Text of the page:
On either side of a two-lane road and surrounded by the lush green mountains of Villalba in central Puerto Rico stand a pair of manufacturing plants owned by Medtronic Inc., the world's biggest maker of heart rhythm devices.

Medtronic does more than half of its $16 billion in annual sales of pacemakers, defibrillators and other devices in the United States. It manufactures the equipment at this facility, legacy of a defunct U.S. tax break designed to encourage investment on the poverty-stricken island. Yet, Medtronic credits the income to a mailbox at an office in the Cayman Islands.

This isn't what Congress had in mind when it eliminated the federal tax credit for companies' Puerto Rican profits. The break was attacked by Republicans and Democrats as too expensive and was ended in 2006. So Medtronic and other companies found a solution: They are avoiding taxes by moving those profits into shell subsidiaries in havens such as the Cayman Islands, Switzerland and the Netherlands.

"By aggressively shifting income to offshore affiliates, companies appear to be getting U.S. tax benefits that are equal to or greater than the ones they did under the old Puerto Rico tax break," said Stephen E. Shay, former deputy assistant secretary for international tax affairs at the U.S. Treasury Department and now a professor at Harvard Law School. "That almost certainly was not the intent of the repeal."

The profits that used to benefit from the Puerto Rico credit are part of a mountain of tax-deferred offshore earnings totaling at least $1.38 trillion, according to J.P. Morgan Chase & Co. Several major U.S. companies, including Apple, Google, Microsoft and Pfizer, are lobbying Congress for a tax holiday to bring those profits home. Without a break, any cash brought back to the United States would be taxed at the federal income-tax rate of 35 percent, with a credit for foreign income taxes already paid.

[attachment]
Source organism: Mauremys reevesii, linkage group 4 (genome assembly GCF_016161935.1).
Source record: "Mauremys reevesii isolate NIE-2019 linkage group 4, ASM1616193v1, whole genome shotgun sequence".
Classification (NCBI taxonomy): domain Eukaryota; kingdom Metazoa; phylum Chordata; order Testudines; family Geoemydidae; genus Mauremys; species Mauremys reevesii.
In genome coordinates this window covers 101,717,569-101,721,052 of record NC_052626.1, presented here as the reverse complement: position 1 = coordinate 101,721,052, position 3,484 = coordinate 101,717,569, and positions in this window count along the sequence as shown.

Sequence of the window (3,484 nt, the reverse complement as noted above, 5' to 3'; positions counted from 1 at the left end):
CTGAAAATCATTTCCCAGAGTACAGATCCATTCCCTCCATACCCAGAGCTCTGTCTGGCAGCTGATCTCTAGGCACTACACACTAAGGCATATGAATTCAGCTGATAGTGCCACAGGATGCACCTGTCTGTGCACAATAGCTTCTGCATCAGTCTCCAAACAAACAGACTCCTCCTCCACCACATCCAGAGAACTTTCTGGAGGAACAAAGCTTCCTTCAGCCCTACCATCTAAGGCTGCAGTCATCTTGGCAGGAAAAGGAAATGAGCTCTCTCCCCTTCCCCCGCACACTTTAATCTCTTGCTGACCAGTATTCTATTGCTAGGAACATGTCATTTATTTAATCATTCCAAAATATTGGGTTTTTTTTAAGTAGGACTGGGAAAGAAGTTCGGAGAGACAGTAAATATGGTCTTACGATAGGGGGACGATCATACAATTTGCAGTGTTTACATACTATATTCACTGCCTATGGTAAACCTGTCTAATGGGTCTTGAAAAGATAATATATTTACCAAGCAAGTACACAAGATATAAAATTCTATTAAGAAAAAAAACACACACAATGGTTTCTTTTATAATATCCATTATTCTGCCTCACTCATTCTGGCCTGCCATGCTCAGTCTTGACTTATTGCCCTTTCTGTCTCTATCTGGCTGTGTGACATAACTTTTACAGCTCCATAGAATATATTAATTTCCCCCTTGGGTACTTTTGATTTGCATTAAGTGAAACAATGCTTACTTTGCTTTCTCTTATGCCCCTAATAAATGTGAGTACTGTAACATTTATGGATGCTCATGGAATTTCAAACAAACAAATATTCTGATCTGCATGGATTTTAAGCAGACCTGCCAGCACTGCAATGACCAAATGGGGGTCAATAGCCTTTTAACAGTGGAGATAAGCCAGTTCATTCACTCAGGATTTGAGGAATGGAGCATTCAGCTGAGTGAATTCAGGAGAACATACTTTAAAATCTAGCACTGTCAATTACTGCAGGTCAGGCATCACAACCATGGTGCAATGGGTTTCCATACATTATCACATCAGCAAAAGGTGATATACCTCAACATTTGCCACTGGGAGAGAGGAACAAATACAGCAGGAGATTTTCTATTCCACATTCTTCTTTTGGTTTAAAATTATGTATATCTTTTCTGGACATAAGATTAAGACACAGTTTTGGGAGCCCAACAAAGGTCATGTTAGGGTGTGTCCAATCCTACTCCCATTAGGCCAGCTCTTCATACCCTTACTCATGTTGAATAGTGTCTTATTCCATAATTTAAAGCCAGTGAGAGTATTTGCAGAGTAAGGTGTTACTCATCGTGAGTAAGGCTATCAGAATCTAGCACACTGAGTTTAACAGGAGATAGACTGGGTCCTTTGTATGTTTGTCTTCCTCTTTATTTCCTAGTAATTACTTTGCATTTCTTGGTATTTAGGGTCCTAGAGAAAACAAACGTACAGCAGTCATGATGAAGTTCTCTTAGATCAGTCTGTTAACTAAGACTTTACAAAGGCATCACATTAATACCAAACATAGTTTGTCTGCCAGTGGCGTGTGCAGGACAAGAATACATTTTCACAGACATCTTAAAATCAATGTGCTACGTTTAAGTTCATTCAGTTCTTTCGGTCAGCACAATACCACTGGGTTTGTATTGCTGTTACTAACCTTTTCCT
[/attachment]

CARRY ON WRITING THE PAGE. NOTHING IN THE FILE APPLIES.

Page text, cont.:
Medtronic, based in Fridley, paid income taxes in fiscal 2011 at a rate of less than half that -- 16.8 percent. That's also about half Medtronic's rate under the old Puerto Rican tax credit.

As the Obama administration and congressional Democrats take aim at tax breaks for everything from corporate jets to private-equity manager pay, the aftermath of the Puerto Rico credit's repeal shows just how difficult ending such breaks can be.

In a memo sent to IRS auditors in February 2007, the IRS called profit levels "extraordinary" in many of the offshore units created to take over for the subsidiaries that got the Puerto Rican break. In many cases, those units are generating "an inordinate amount of the profits, i.e., amounts in excess of what would be expected, based upon activity," according to an IRS memo.

Tied up in court

The IRS is in a $958 million fight with Medtronic in U.S. Tax Court over how the company reorganized its Puerto Rican operations, as well as a $452 million court dispute with Arden Hills-based Guidant, now a part of medical device maker Boston Scientific Corp., over a similar move.

Companies legally move profits offshore using "transfer pricing," the system of allocating income between units in different countries. This lets corporations like Medtronic say that profit from a $5,000 pacemaker was earned in the Cayman Islands, even though the device was made in Puerto Rico and sold in, say, Houston. The company has accumulated $14.9 billion in income allocated to its foreign subsidiaries on which it hasn't paid any U.S. income tax, according to its most recent annual report.

The profit shifting that can stem from transfer pricing costs the U.S. government an estimated $90 billion a year, according to Kimberly Clausing, an economics professor at Reed College in Portland, Ore. That's about double the Department of Homeland Security's annual budget.

Under U.S. transfer-pricing rules, offshore subsidiaries that license rights from their parent companies are supposed to pay an "arm's-length" price, or what an unrelated company would pay. Such transactions often involve the transfer of intellectual property rights and other so-called intangibles, for which real world comparisons can be difficult to find. The IRS objects when offshore subsidiaries pay their parent company a price that the agency claims is too low, which shifts taxable profit out of the country.